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Albus Dumbledore stated in HP6 about Inferi and Voldemort:

They are corpses, dead bodies that have been bewitched to do a Dark wizard's bidding. Inferi have not been seen for a long time, however, not since Voldemort was last powerful ... He killed enough people to make an army of them, of course."

Why did he add that last sentence? Is that because it's only possible to create an Inferi out of the victim you yourself killed? Or simply easier than from a person dead from other causes? Or merely an off-the-cuff observation about Voldemort having no implication on Inferi?

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    I took the comment about Voldemort killing enough people to make an army of inferi to simply be a means of reinforcing just how many people he killed, rather than anything directly relating to an actual or planned inferi army. – Beofett Jan 10 '12 at 18:38
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I think it might be a throwaway.

Grindelwald also seriously considered raising an army of Inferi, and while it's not explicitly stated how many people Grindelwald killed (the only known victim is possibly Arianna Dumbledore), there's nothing in canon to imply that Grindelwald was a darker wizard than Voldemort. As well, their agendas were different -- immortality for Voldemort, taking over of the Muggle world by the Wizarding world for Grindelwald.

Tales of Beedle the Bard says [We] remain incapable of raising the dead, and there is every reason to suppose this will never happen. Vile substitutions have, of course, been attempted by Dark Wizards, who have created Inferi, but these are ghastly puppets, not truly reawoken humans. - TOBTB - Page 164. It indicates that Necromancy is the Dark Art used to conjure the dead, but it is a branch of magic that has never worked. (Page 160)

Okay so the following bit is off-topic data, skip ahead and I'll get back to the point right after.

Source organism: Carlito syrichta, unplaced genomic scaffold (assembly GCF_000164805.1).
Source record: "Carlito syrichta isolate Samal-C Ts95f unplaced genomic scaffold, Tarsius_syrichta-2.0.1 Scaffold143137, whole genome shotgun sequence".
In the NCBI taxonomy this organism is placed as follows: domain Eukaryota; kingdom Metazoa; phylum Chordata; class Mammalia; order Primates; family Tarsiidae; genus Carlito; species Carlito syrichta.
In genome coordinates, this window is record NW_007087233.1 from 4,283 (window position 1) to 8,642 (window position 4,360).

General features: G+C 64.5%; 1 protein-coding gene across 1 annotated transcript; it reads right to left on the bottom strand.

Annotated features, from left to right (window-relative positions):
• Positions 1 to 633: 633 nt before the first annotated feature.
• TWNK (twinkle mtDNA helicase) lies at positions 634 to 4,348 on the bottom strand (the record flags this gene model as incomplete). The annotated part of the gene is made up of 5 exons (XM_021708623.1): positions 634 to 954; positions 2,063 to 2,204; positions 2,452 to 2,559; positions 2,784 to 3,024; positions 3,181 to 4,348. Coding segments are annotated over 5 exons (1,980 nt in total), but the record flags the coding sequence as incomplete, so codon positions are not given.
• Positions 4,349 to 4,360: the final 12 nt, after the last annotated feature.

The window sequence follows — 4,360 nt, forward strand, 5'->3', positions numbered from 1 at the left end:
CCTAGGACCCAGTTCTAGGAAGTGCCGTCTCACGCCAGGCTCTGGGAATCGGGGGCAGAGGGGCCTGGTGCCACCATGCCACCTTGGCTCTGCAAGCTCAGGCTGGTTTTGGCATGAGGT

I can't recall or locate anything in canon that indicates Inferi can only be conjured by the Dark Wizard who initially killed them. And if Necromancy doesn't work, then is there a spell? I suppose that's a separate question.

ETA: I forgot I was going to mention this bit of text:

‘The Lestranges should stand here,’ said Voldemort quietly. ‘But they are entombed in Azkaban. They were faithful. They went to Azkaban rather than renounce me ... when Azkaban is broken open, the Lestranges will be honoured beyond their dreams. The Dementors will join us ... they are our natural allies ... we will recall the banished giants ... I shall have all my devoted servants returned to me, and an army of creatures whom all fear ...’

Goblet of Fire - Page 564 - British Hardcover

The last sentence might imply the Inferi, but I take it neutrally as to your question. It neither confirms nor denies whether or not the wizard must use his/her own murder victims for Inferi. I still err on the side of it being a toss-away comment, given the lack of canon indicating otherwise. :)